The Difficult Second Movie - MISSION: IMPOSSIBLE II - Warped Factor - Words in the Key of Geek.

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The Difficult Second Movie - MISSION: IMPOSSIBLE II

Tom Pheby tackles a sequel.

Sequels are notoriously difficult to get right. Often they are little more than pale imitations of the original film, some succeed with this approach and some don't, but occasionally you'll find one that offers something almost the same but also quite, quite different.

If you grab a Mission: Impossible box set and make your way through the movies, you'll find that after watching the 1996 opening installment directed by Brian De Palma, from the outset of 2000's M:I-2 something doesn't feel quite right. That's probably because incumbent director John Woo wanted to make a statement. This is not a Tom Cruise film, this is a John Woo film.

With the associated whiz, bang, wallop approach that Woo brings, M:I-2 is such a departure from the original, but if you've seen any other films from China's favourite son, like 1993's Hard Target or 1997's Face/Off, then you sort of know what you are signing up for. Still, it comes as quite a shock.

M:I-2 is, of course, a very visual, high impact affair that doesn't hold back. It's loud, bold and full on. The fight scenes are very slick and highly choreographed, incorporating smidgens of gymnastics, ballet and of course martial arts which are predictably filmed in slow-mo from every angle apart from Tom Cruise's armpit. The story itself isn't overly taxing, so anyone wanting an absorbing cerebral yarn may need to find something more stimulating.

The set-up sees Ethan Hunt (Cruise) recalled from vacation for a dangerous mission which is almost impossible but not quite. Lets face it, impossible is just a word that in Hollywood means incredibly difficult yet ultimately doable, because otherwise there wouldn't have even been a sequel.

So what lies ahead in this impossible task? Well, there's a dodgy scientist, a deadly virus on sale to the highest bidder (because we've not seen that before), a rogue former IMF agent (Sean Ambrose played by Dougray Scott) and the stunning Thandie Newton dangling off Mr Cruise's rippled bod.

The scientist injects himself with the deadly virus, known as Chimera, and flies off to meet his contact. Here's where it gets very weird. The contact is Ethan Hunt, except he's now known as Demetri. But Demetri/Hunt/Cruise is really Sean Ambrose/Dougray Scott wearing one of Mission: Impossible's trademark masks. Still with me?

Anyway, Hunt has been instructed to snuggle up to Nyah Nordoff-Hall (Newton), and it turns out that she used to be Ambrose's former girlfriend. IMF head honcho Anthony Hopkins (appearing here in an expensive cameo. Maybe he needed a new holiday home?) tells the smitten Hunt that his conquest is to be used as bait to apprehend Ambrose and the Chimera. Tom's not exactly chuffed at the prospect of another spy dipping his doughnuts in the sugar bowl, so you begin to wonder, will he will comply?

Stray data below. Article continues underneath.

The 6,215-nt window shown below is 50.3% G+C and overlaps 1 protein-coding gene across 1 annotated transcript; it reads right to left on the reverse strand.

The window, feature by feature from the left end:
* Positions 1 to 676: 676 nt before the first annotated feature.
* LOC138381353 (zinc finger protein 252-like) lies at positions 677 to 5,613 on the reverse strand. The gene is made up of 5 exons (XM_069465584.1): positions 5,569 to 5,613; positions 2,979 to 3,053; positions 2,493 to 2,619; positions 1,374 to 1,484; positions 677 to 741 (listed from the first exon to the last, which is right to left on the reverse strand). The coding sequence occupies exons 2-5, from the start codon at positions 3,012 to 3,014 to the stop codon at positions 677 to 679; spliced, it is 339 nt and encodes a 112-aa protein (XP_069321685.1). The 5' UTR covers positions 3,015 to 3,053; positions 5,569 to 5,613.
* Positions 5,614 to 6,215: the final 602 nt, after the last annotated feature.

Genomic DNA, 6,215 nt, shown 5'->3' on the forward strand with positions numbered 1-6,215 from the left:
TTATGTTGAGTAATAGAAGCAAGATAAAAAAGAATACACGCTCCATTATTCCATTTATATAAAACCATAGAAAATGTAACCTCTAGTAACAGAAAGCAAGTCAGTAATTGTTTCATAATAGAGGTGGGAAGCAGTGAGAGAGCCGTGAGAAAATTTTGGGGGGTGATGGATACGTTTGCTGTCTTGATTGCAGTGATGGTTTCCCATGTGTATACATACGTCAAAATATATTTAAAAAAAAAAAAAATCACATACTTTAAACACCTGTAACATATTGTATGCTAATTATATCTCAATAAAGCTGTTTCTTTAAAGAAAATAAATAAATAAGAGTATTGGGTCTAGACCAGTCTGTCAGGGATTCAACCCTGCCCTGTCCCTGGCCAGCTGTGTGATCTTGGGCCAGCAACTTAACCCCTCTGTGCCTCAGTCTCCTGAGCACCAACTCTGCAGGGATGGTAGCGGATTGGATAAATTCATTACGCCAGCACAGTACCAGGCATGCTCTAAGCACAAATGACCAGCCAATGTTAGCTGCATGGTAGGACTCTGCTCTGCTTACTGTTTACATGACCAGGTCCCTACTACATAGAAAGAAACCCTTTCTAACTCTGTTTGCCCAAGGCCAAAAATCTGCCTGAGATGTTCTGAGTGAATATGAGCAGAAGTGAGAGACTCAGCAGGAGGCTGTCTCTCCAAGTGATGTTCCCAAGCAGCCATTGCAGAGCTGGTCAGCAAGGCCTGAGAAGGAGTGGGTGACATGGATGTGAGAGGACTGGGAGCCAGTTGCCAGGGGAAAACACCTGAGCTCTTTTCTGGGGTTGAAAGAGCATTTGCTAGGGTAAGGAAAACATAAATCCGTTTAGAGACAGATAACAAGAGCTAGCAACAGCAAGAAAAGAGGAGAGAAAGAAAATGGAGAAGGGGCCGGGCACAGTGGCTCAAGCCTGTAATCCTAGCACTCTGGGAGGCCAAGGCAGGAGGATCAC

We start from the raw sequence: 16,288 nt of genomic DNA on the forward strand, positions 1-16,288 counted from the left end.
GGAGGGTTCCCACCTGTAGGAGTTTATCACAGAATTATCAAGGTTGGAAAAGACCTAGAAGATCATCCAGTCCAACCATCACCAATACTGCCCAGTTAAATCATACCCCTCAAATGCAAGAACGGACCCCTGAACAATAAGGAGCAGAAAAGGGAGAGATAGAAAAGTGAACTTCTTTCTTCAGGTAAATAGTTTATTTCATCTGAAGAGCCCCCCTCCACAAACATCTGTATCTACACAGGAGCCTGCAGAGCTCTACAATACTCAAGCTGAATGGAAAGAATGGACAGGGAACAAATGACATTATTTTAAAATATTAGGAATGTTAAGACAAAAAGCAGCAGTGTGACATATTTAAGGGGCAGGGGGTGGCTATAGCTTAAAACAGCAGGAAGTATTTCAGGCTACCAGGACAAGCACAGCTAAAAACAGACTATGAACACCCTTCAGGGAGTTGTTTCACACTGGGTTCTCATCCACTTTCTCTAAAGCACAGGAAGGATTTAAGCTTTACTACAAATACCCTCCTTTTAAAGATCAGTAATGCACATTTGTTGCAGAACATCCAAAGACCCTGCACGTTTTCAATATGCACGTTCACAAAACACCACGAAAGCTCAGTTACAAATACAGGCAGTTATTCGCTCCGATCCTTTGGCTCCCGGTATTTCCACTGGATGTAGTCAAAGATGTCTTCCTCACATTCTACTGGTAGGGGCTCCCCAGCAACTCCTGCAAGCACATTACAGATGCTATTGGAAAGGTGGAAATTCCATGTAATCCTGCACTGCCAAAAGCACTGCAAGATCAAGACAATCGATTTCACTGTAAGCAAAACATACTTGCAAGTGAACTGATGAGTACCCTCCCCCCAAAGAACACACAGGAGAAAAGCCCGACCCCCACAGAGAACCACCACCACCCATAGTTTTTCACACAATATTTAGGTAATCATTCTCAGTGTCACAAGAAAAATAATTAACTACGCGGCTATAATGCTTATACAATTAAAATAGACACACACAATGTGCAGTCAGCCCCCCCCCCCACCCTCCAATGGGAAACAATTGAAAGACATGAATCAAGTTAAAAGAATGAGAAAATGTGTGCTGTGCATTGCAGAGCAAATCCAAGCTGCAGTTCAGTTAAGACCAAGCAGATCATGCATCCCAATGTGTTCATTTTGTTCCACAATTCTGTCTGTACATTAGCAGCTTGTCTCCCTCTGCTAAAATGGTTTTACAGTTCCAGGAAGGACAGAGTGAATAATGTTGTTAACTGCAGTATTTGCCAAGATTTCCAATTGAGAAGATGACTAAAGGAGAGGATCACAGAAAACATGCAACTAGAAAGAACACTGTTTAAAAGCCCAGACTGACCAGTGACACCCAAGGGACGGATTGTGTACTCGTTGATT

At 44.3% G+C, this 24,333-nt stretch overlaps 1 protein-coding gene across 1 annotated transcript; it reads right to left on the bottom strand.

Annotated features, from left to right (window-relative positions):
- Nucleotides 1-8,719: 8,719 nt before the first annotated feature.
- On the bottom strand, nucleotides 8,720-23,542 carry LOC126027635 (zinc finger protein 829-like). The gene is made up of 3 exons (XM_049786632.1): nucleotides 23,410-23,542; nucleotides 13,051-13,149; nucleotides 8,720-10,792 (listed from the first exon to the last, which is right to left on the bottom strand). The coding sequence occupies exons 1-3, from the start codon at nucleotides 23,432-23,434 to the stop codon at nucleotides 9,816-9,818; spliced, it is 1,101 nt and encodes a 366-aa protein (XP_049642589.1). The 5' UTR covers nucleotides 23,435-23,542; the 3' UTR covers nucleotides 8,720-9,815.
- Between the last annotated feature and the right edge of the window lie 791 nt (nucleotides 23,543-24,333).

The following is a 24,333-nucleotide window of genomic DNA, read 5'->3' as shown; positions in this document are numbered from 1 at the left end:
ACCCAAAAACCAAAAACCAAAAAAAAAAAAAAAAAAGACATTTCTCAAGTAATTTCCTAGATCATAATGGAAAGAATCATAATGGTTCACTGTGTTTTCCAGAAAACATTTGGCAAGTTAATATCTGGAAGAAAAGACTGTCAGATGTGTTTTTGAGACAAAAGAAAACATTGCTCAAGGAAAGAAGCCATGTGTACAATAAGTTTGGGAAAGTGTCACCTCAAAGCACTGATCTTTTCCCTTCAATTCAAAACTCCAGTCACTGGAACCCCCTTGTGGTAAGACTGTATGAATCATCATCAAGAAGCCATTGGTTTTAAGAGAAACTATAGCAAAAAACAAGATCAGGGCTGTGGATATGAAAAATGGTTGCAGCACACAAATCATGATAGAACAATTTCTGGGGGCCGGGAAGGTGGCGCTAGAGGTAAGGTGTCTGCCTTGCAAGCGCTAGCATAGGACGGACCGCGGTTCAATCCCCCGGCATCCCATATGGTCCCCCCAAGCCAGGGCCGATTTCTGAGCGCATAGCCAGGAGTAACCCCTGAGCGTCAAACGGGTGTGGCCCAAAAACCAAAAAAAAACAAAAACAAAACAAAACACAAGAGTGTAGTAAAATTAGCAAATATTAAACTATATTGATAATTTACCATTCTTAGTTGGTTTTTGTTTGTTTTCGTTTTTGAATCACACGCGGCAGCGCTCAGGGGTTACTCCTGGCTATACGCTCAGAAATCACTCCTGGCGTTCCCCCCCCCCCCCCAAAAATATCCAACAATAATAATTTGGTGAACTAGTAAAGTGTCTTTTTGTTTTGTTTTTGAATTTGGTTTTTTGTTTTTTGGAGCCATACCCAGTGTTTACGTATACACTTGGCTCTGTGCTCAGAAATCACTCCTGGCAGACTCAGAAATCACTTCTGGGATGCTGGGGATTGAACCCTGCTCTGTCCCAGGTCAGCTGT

Hell, of course he does!

Ambrose and Hunt collide towards the end of the film in a lengthy showdown on a beach. Hunt the hero also has to contemplate the plight of the wackily named Nordoff-Hall, who has injected herself with Chimera to prevent Ambrose's flogging it on Ebay. This means that Hunt only has to find the lair, kill all the bad guys, get the Chimera and find an antidote for the girl before the sweat on his brow disappears. Mission: Incredibly Difficult Yet Ultimately Doable.

Cruise, as ever, is engaging and full of beans, working flat out to make the whole thing a success. He fails, but it's not down to anything he does or doesn't do, the failure is in its direction and as a concept. Now I'm not saying that this film is dreadful, it has many plus points including its pace and energy, but it's not desperately original and tends to stick a toe into the cliche pond too often.

Sure there are bikes, cars, copters, flying kicks and high kicks, we get to see Hunt diving through security vents and all the usual hi-tech wizardry, but it's all crammed in to an already busy sandwich, leaving it feeling overstuffed.

Despite my complaints, I'm happy to occasionally view M:I-2 as part of the franchise but I do tend to drift off for the odd cuppa and choc-chip cookie, something that I don't tend to do with the others, especially M:I-3 which I really, really love, mainly due to the incredible presence and performance of the late Phillip Seymour Hoffman.

As a sequel, M:I-2 is the epitome of the difficult second movie.

Script Writer, Poet, Blogger and junk television specialist. Half English, half Irish and half Alsatian, Tom is well known for insisting on being called Demetri for reasons best known to himself. A former film abuser and telly addict who shamefully skulks around his home town of Canterbury after dark dressed as Julie Andrews. Follow Tom on Twitter

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